25 Images Of Unearthly Creatures Found Crawling Around In The Rainforest

Rainforests are so densely packed with trees that it can be difficult to hear or see through the foliage. The sheer amount of moisture in the air creates a very habitable area for hundreds of creatures. Animals of all sorts have made homes within the rainforest, and some of them are rather bizarre creatures.

Some of these animals are rather flashy versions of an animal in the same family including pink dolphins, brightly colored frogs, and turtles like you’ve never seen before.

It is amazing what sort of adaptation animals need in the rainforest—many creatures have taken to camouflage or disguises while others have insane amounts of toxins, poisons, and venoms to ward off or kill predators of any kind.

Of course, many of these animals are endangered species thanks to human hunting practices, myths about mysterious creatures, and more. Conservation efforts are in place to protect a majority of the endangered animals now, however, but that doesn’t mean that there aren’t other animals in the rainforest that are in need of protection. Many animals residing in the rainforest are ones that we have yet to discover. Perhaps by preserving the rainforests in general, hopefully researchers will have the opportunity to get out there and find new species.

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25 Glass Frog


No one would have had to perform frog dissections on the glass frog in high school because all of its organs are visible through its skin. Its beating heart is visible through its glass-like, translucent skin. This frog is no more than an inch long and resides rather far from the ground. The glass frog lives up in the canopy of rainforests and is active at night—mostly in search of food, water, and mates. Unlike tree frogs, the glass frog’s eyes face forward like a predator rather than to the side, like a prey animal.

24 Jesus Lizard


This lizard has many names including the green basilisk lizard and a double-crested basilisk. Its green-fringed back and long tail, though, aren’t what make this lizard strange. They can walk on water. To escape predators, the lizard falls from trees and skitters across water on its hind legs. While it seems to defy the laws of physics, the green basilisk can only run across the top of the water for around 20 feet before they start to sink into the water.

23 Capybara


The capybara is a massive rodent weighing up to 150 pounds. It can be rather cute, but that doesn’t stop it from being bizarre. The capybara is a semiaquatic large rodent closely related to guinea pigs. A capybara’s feet are webbed, which allows them to easily move through the water. It is the largest rodent in the entire world—some of them standing at a foot and a half tall. Its rabbit-like teeth never stop growing, so capybara must wear them down by chewing on the bark of trees.

22 Arapaima


One of the largest freshwater fish in the world, the arapaima measures in around 10 feet long and weighs close to 400 pounds. Its round, scaly body is a strange contrast to its thin, screw-driver-like head. The arapaima doesn’t have gills, so it still has to come up for air. It can remain underwater between 10 and 20 minutes without breathing at one time. Unfortunately, due to the arapaima’s size and its necessity of staying in the shallow water, it has become overhunted and a rare sight.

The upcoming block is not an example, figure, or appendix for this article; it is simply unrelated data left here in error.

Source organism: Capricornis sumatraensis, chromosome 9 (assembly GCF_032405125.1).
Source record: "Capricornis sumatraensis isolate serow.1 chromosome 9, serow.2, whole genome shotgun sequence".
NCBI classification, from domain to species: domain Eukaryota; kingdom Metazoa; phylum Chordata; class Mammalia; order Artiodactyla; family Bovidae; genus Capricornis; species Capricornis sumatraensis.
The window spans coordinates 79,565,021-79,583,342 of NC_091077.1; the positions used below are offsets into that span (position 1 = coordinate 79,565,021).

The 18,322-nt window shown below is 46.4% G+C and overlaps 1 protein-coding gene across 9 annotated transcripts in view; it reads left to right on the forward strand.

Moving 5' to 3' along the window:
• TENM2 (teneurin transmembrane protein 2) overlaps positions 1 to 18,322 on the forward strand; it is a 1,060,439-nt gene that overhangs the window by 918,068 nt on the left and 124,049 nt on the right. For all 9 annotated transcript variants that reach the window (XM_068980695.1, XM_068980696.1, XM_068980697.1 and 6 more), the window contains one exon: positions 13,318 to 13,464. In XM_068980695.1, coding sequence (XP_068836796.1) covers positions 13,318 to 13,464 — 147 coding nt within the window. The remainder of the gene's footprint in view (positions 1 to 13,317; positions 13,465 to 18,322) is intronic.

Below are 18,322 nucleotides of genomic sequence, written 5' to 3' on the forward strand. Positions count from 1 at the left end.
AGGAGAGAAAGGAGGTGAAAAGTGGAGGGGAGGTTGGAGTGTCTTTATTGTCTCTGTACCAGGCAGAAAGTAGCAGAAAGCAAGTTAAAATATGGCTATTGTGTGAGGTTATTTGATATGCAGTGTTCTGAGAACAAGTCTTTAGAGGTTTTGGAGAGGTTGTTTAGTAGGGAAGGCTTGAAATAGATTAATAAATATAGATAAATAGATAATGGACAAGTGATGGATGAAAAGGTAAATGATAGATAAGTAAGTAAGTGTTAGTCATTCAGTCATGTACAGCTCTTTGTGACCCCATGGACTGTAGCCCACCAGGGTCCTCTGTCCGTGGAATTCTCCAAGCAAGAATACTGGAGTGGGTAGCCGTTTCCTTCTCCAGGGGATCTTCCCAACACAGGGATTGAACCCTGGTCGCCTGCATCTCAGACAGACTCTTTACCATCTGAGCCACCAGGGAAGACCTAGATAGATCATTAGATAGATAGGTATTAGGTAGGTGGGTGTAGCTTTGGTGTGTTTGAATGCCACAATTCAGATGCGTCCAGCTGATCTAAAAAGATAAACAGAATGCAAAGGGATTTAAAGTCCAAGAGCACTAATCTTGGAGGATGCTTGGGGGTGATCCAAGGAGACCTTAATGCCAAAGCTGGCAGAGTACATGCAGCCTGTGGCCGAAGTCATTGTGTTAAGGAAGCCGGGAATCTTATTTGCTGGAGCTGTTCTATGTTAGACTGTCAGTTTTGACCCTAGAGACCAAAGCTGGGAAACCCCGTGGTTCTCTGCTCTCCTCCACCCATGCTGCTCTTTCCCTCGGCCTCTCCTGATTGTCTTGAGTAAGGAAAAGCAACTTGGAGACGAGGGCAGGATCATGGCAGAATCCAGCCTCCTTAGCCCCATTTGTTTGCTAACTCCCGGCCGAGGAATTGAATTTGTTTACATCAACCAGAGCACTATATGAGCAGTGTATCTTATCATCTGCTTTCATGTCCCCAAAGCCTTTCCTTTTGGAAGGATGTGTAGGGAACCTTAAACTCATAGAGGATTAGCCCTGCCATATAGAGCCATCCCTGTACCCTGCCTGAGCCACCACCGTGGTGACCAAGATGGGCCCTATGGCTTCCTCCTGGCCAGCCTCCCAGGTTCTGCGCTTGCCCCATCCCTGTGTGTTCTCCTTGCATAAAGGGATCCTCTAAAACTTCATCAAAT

21 Tapir


This animal looks like some strange cross between a boar and an anteater. It also appears as if the tapir was pulled out of a history book—which is fairly correct considering that they have lived since the Eocene period between 56 and 34 million years ago. This creature is considered to be a living fossil. Its snout is similar to an elephant’s trunk and is excellent at foraging through dirt for leaves and fruit. When a tapir is newly born, it has white stripes and stripes that fade when it reaches the first half-year of its life.

20 Kinkajou


This particularly adorable creature is also known as a honey bear. It uses its long, thin tongue to retrieve honey from beehives. Kinkajou also has a monkey-like tail that allows it to hang from tree branches and it offers support and balance. While the kinkajou seems like it could be related to a monkey, it is actually a close cousin of a raccoon. It’s not often that one is spotted, but it is frequently heard. It makes a noise between a screech and a bark.

19 Poison Dart Frog


This tiny frog carries enough poison to end the life of 10 fully-grown adult males. While it might be only an inch in length, it is an amphibious carnivore that can live up to 15 years in the wild. The poison dart frog can be any range of colors from yellow to gold to red to green to blue to black. Its intense colors are a warning sign of its poisonous nature meant to fend off predators. It’s also possible that the poison dart frog gets its poisons from poisonous prey such as ants, termites, and beetles.

18 Bullet Ant


The bullet ant packs a powerful punch. Its sting hurts more than a tarantula hawk wasp, and those who have been stung claim that it feels like being shot by a bullet. A native tribe in Brazil uses the bullet ant as an initiation rite—which is as horrifying as it sounds. The bullet ant might only 2 millimeters long, but it should be avoided at all costs. A bullet ant’s nest is often found in a variety of places like shrubbery as well as tall canopies of trees.

17 Peanut Head Bug


The peanut head bug has a bad rap. According to legend, it has a deadly bite if its wings are a certain color. In reality, it has no teeth and cannot bite, but only suck with its straw-like mouth. It is a rather harmless bug that hops from plant to plant. The peanut head bug’s main form of defense is a mask of sorts. It has fake eyes on its wings used to confuse predators. While 3 inches in length, it doesn’t have much else in the way of defense besides a foul-smelling spray.

16 Satanic Leaf Tailed Gecko


Perhaps the best magician in the rainforest, the satanic leaf-tailed gecko is exceptional at camouflage. Predators are much less likely to hunt this gecko when they can’t distinguish it from a leaf on a tree branch. It does have other means of defense, though, like shrill shrieks, biting, and its bright red tongue. It also has highly textured feet from hair-like structures that help it stick to branches. They are found only in Madagascar and hunt small insects at night.

15 Proboscis Monkey


Perhaps one of the more ugly creatures on this list, the proboscis monkey appears to have a male appendage on its face. More ironically, the monkey uses said appendage to attract mates. This section of their face helps echo their call, which both excites the female monkeys and daunts other males. The proboscis monkey lives in a group known as a harem with a dominant male and anywhere between two and seven females along with their children.

14 Aye-Aye Lemur


This 4-pound animal is a close relative of humans, chimpanzees, and apes. The aye-aye spends most of its time in trees. The aye-aye builds around nest with a single entryway. It has a long middle finger that it uses to find and retrieve insects from inside the bark of trees. Unfortunately, the aye-aye lives in Madagascar and is thought to be an omen of bad luck. So it has been hunted on sight for years but is now under the protection of the law.